Freedom, Responsibility, and Therapy
This book investigates the role of free will and responsibility in mental well-being, psychotherapy, and personality theory. Mounting evidence suggests that a belief in free will is associated with positive outcomes for human mental health and behaviours, yet little is known about why the theme of freedom has such a significant impact. This book explores why and how different freedom-related concepts affect well-being and psychotherapy, such as autonomy, free will, negative freedom, the experience of freedom, blame, and responsibility.
Through the lens of the works of Freud and Rogers, the book tackles both theoretical and practical questions: How can different senses of responsibility affect mental health? What are the implications of a lack of free will for therapy? If we have no free will, can therapists continue to encourage their clients to take responsibility for their actions? Is it possible to reconcile different counselling schools concerning free will?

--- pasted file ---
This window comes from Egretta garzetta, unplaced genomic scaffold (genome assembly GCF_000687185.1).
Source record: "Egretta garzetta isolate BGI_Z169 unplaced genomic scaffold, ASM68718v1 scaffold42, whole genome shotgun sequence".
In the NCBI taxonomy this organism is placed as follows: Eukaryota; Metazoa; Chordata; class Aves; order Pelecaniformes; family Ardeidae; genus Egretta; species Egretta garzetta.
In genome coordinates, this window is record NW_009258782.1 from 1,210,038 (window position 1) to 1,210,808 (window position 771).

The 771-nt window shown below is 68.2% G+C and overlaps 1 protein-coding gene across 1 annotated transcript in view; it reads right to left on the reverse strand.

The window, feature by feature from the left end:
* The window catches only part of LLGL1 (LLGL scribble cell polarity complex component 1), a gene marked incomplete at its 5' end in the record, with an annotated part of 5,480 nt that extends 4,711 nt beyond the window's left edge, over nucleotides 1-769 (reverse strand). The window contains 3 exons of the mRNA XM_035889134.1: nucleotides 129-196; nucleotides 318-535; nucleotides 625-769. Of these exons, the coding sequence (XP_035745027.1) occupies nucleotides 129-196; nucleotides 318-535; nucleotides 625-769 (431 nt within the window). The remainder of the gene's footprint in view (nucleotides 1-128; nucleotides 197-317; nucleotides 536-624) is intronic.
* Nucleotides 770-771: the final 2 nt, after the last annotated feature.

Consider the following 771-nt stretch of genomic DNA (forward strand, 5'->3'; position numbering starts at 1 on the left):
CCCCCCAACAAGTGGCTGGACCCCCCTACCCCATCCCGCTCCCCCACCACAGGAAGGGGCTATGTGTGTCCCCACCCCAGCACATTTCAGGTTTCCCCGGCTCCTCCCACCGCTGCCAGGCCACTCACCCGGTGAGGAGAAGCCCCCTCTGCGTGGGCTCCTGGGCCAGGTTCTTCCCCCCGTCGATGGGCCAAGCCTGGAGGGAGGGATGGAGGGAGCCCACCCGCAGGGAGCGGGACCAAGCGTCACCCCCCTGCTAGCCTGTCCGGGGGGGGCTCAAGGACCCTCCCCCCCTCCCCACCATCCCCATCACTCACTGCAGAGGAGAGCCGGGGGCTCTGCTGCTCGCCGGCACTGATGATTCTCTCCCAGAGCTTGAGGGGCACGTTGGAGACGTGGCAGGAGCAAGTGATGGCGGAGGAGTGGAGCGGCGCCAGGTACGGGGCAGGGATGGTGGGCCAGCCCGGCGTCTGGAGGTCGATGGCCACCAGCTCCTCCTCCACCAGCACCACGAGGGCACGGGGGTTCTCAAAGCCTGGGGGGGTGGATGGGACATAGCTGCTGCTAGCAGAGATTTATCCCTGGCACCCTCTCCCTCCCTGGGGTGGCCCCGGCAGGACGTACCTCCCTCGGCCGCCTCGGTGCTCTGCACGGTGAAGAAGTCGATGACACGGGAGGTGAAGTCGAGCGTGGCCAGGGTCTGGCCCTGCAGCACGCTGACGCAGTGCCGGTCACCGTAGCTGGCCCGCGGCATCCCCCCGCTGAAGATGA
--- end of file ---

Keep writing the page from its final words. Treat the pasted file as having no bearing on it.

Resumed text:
With an illuminating dive into both philosophy and psychotherapy, Beliavsky carefully analyses the implications of the philosophical free will debate on therapy and shows that some senses of freedom and responsibility are crucial to psychotherapy and mental health.
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